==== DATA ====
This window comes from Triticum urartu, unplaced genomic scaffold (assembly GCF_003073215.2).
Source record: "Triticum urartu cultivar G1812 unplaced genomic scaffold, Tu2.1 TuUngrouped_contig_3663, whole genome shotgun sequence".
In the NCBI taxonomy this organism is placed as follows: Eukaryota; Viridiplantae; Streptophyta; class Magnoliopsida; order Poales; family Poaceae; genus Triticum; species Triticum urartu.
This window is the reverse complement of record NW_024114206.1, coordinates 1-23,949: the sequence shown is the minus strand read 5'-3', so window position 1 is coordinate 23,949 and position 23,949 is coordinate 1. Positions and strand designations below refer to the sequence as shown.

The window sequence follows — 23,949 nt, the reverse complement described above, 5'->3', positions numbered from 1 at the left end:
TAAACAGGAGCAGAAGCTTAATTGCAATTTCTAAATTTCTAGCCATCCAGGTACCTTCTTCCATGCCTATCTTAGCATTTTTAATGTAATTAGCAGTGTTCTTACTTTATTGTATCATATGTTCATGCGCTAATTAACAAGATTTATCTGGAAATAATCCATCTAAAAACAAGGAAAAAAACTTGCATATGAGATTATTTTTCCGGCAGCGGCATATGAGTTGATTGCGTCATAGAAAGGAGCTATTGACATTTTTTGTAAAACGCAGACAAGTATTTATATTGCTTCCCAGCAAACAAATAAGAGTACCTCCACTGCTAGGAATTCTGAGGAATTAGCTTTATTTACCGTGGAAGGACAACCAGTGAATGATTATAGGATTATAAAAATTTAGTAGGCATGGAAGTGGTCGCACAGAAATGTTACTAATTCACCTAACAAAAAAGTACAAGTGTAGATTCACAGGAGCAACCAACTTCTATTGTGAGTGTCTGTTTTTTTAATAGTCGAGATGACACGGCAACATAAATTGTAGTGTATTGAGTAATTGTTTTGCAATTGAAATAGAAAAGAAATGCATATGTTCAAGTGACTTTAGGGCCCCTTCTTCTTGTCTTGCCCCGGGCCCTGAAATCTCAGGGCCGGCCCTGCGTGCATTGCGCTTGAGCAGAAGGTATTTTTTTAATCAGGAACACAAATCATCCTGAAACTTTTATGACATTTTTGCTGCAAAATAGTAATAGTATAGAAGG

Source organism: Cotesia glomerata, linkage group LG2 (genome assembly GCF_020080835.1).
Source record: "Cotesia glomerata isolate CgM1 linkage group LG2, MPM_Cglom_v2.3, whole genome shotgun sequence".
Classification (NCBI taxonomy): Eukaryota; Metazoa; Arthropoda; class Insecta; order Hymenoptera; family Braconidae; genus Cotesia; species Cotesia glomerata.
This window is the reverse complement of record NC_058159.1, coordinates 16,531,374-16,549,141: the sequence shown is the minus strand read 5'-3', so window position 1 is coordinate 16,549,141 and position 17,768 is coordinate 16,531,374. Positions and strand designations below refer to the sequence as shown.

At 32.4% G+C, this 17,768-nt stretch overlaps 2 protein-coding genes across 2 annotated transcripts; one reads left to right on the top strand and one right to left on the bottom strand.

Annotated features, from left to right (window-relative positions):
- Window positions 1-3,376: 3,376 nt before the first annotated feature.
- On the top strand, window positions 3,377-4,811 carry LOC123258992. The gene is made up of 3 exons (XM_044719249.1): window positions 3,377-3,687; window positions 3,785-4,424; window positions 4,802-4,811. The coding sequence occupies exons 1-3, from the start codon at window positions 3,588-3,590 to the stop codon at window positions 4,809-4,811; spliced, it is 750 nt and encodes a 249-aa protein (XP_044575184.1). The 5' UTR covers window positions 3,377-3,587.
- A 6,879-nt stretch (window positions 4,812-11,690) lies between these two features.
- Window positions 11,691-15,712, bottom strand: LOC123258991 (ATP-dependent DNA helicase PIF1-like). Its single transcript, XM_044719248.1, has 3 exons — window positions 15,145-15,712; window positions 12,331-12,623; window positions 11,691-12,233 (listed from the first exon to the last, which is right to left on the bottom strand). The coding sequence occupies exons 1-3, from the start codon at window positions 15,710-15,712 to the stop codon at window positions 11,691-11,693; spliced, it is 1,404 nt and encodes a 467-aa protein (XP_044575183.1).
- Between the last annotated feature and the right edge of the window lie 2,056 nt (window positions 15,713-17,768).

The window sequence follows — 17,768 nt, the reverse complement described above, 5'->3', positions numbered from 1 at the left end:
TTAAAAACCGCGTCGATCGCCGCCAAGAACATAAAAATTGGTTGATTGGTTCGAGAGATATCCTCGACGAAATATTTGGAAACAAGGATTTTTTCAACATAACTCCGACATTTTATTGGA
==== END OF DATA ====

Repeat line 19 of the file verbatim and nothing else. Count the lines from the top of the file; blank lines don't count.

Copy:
TTAAAAACCGCGTCGATCGCCGCCAAGAACATAAAAATTGGTTGATTGGTTCGAGAGATATCCTCGACGAAATATTTGGAAACAAGGATTTTTTCAACATAACTCCGACATTTTATTGGA